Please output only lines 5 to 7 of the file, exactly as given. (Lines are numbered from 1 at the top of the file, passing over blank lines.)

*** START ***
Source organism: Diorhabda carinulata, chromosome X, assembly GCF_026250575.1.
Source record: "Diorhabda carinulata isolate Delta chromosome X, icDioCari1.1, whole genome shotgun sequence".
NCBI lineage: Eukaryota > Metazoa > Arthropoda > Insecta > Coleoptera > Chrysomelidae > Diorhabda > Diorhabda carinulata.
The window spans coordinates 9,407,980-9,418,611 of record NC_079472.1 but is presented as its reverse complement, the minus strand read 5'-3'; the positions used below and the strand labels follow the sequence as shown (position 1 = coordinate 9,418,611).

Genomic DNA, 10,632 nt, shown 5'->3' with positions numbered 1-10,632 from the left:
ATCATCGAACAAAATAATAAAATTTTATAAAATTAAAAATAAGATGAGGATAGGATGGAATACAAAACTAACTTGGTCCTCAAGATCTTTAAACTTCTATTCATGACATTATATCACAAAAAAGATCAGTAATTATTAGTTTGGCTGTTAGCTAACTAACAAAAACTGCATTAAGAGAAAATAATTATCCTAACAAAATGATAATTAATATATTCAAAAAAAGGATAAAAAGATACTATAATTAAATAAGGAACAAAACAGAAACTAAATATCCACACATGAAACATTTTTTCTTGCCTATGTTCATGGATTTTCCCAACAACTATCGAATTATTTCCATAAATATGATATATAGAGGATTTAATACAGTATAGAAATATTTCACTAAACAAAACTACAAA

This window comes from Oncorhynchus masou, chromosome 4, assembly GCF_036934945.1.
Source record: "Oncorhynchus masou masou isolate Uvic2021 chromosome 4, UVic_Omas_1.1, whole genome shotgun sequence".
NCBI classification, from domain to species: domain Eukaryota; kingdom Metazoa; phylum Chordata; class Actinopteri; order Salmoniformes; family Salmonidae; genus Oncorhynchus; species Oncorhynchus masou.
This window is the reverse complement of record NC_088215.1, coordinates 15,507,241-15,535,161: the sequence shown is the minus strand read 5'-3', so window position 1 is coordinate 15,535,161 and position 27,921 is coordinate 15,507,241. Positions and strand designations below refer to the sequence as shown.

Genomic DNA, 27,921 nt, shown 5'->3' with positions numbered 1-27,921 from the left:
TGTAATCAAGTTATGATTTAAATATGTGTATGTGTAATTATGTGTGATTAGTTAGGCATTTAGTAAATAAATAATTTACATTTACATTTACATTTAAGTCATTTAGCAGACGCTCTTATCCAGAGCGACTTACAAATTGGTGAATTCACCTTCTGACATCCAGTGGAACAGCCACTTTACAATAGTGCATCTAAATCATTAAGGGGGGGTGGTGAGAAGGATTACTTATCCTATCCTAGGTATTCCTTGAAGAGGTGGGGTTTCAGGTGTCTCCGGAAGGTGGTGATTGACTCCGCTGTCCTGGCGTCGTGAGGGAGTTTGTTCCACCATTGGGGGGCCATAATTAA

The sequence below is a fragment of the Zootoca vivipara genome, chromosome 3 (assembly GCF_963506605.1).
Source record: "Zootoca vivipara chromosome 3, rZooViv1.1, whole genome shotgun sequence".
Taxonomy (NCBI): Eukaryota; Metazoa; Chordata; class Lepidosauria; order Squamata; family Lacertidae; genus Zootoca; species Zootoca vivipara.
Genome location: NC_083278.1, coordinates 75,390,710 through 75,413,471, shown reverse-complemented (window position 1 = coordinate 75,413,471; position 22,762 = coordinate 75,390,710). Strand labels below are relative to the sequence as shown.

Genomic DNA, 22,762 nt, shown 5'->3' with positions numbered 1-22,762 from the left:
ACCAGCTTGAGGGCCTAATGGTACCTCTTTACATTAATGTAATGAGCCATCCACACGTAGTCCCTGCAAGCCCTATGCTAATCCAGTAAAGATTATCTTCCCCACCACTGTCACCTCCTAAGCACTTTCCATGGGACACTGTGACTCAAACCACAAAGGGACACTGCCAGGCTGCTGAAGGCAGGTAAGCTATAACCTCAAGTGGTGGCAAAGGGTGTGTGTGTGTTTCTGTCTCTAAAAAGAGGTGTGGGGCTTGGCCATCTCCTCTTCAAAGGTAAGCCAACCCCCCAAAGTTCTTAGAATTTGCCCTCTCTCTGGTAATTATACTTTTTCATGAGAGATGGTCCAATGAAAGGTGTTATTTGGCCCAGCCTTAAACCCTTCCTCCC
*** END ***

Genomic DNA, 10,632 nt, shown 5'->3' with positions numbered 1-10,632 from the left:
ATCATCGAACAAAATAATAAAATTTTATAAAATTAAAAATAAGATGAGGATAGGATGGAATACAAAACTAACTTGGTCCTCAAGATCTTTAAACTTCTATTCATGACATTATATCACAAAAAAGATCAGTAATTATTAGTTTGGCTGTTAGCTAACTAACAAAAACTGCATTAAGAGAAAATAATTATCCTAACAAAATGATAATTAATATATTCAAAAAAAGGATAAAAAGATACTATAATTAAATAAGGAACAAAACAGAAACTAAATATCCACACATGAAACATTTTTTCTTGCCTATGTTCATGGATTTTCCCAACAACTATCGAATTATTTCCATAAATATGATATATAGAGGATTTAATACAGTATAGAAATATTTCACTAAACAAAACTACAAA

This window comes from Oncorhynchus masou, chromosome 4, assembly GCF_036934945.1.